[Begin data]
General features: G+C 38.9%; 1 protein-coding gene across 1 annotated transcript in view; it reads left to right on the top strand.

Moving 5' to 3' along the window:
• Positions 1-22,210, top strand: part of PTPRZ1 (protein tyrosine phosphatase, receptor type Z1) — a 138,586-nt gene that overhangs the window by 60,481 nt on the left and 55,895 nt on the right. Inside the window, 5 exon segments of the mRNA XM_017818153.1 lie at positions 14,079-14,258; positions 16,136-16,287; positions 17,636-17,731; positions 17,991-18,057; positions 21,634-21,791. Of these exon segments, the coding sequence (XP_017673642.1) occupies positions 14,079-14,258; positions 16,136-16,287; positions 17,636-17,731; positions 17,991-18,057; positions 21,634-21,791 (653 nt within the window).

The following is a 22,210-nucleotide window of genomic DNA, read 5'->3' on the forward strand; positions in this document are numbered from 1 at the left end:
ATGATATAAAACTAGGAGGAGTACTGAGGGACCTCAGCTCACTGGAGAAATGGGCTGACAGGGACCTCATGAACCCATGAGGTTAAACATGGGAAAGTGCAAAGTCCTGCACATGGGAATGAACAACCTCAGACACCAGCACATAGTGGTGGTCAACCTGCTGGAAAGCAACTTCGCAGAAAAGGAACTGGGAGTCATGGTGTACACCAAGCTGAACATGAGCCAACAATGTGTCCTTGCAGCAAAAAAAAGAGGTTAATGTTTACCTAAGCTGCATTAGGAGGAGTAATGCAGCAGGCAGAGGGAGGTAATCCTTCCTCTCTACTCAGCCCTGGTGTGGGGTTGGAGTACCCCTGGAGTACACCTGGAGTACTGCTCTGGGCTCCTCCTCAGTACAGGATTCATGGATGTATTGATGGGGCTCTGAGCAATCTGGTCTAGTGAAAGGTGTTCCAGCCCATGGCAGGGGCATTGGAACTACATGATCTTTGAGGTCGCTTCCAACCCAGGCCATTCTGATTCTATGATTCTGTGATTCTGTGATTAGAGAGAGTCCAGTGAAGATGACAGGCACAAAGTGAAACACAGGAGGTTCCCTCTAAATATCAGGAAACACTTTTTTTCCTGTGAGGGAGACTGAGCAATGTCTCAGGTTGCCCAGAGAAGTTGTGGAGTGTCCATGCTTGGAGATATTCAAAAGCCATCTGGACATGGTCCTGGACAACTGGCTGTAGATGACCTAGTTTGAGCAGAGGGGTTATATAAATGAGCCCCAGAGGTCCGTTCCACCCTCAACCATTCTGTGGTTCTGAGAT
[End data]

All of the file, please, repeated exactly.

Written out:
General features: G+C 38.9%; 1 protein-coding gene across 1 annotated transcript in view; it reads left to right on the top strand.

Moving 5' to 3' along the window:
• Positions 1-22,210, top strand: part of PTPRZ1 (protein tyrosine phosphatase, receptor type Z1) — a 138,586-nt gene that overhangs the window by 60,481 nt on the left and 55,895 nt on the right. Inside the window, 5 exon segments of the mRNA XM_017818153.1 lie at positions 14,079-14,258; positions 16,136-16,287; positions 17,636-17,731; positions 17,991-18,057; positions 21,634-21,791. Of these exon segments, the coding sequence (XP_017673642.1) occupies positions 14,079-14,258; positions 16,136-16,287; positions 17,636-17,731; positions 17,991-18,057; positions 21,634-21,791 (653 nt within the window).

The following is a 22,210-nucleotide window of genomic DNA, read 5'->3' on the forward strand; positions in this document are numbered from 1 at the left end:
ATGATATAAAACTAGGAGGAGTACTGAGGGACCTCAGCTCACTGGAGAAATGGGCTGACAGGGACCTCATGAACCCATGAGGTTAAACATGGGAAAGTGCAAAGTCCTGCACATGGGAATGAACAACCTCAGACACCAGCACATAGTGGTGGTCAACCTGCTGGAAAGCAACTTCGCAGAAAAGGAACTGGGAGTCATGGTGTACACCAAGCTGAACATGAGCCAACAATGTGTCCTTGCAGCAAAAAAAAGAGGTTAATGTTTACCTAAGCTGCATTAGGAGGAGTAATGCAGCAGGCAGAGGGAGGTAATCCTTCCTCTCTACTCAGCCCTGGTGTGGGGTTGGAGTACCCCTGGAGTACACCTGGAGTACTGCTCTGGGCTCCTCCTCAGTACAGGATTCATGGATGTATTGATGGGGCTCTGAGCAATCTGGTCTAGTGAAAGGTGTTCCAGCCCATGGCAGGGGCATTGGAACTACATGATCTTTGAGGTCGCTTCCAACCCAGGCCATTCTGATTCTATGATTCTGTGATTCTGTGATTAGAGAGAGTCCAGTGAAGATGACAGGCACAAAGTGAAACACAGGAGGTTCCCTCTAAATATCAGGAAACACTTTTTTTCCTGTGAGGGAGACTGAGCAATGTCTCAGGTTGCCCAGAGAAGTTGTGGAGTGTCCATGCTTGGAGATATTCAAAAGCCATCTGGACATGGTCCTGGACAACTGGCTGTAGATGACCTAGTTTGAGCAGAGGGGTTATATAAATGAGCCCCAGAGGTCCGTTCCACCCTCAACCATTCTGTGGTTCTGAGAT